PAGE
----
This week I want to start a short series of posts on some of the ways you can make a gift to ACU or most other non-profits without tapping your bank account. We call these types of gifts “planned gifts” because they take more planning and thought than just reaching for your checkbook or pulling the credit card out of your wallet.
The planned giving work we do with each of our donor families attempts to accomplish at least one of the three things we have written on the sidebar of this blog under the heading “Who We Are”. Planned gifts can be a part of your estate plan. They can be vehicles for making gifts that are transformative to you as well as to the University. They can be a great way to pass on your legacy to future generations.
And all of these things can happen without, generally speaking, taking cash out of your pocket. In many cases, planned charitable gifts are not just one-way gifts to your favorite non-profit. They can actually give back something tangible to you and your family. The first post in this series on the elements of charitable planned gifts talks about just such an instrument.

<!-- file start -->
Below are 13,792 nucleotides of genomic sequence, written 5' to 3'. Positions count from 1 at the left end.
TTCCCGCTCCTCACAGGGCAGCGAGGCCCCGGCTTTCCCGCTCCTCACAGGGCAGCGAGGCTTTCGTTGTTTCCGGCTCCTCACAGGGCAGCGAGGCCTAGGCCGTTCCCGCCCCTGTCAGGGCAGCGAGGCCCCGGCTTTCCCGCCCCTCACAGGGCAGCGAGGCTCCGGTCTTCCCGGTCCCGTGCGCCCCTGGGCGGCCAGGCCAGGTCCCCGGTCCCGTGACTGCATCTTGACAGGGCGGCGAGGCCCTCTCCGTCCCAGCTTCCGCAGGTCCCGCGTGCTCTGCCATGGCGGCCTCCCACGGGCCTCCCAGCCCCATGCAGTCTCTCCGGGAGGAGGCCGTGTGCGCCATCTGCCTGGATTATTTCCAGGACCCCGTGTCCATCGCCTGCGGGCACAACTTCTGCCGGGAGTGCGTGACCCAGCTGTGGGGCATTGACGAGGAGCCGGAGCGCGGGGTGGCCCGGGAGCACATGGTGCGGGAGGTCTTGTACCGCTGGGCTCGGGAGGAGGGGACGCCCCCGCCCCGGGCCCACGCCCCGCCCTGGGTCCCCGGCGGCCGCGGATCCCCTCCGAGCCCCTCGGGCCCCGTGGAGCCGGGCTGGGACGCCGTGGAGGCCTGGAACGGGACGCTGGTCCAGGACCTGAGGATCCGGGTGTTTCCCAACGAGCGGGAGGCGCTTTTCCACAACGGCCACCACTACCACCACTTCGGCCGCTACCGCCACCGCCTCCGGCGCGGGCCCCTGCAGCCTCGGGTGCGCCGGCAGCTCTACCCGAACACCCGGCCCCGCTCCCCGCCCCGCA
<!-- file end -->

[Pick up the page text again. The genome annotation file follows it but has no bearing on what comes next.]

With the arrival of December, the holiday season is in full swing and for those of you over 70 1/2 years old, that means it’s about time to take your Required Minimum Distribution from your IRA if you haven’t already.
This year, you have the opportunity (again) to skip your Required Minimum Distribution by making a Charitable IRA Rollover. As with the past three years, the Charitable IRA Rollover allows you to make a distribution from your IRA directly to a charity of your choice, which counts towards your Required Minimum Distribution. This rollover does not increase your taxable income, but does not qualify for a charitable income tax deduction for the year. It is important to note that rollovers of this sort are required to go directly between your IRA administrator and the charity of your choice. If you take the distribution yourself and then gift it to a charity, the IRS counts that as a normal distribution and the amount will be added to your taxable income for the year. (In this circumstance, the gift to charity would qualify for a tax deduction which would partially – but not completely – offset the taxable income.)
If you are interested in making a charitable gift via your IRA and would like more information on how to accomplish it, please email me at chris.sargent (at) acu.edu or call The ACU Foundation office at 800-979-1906.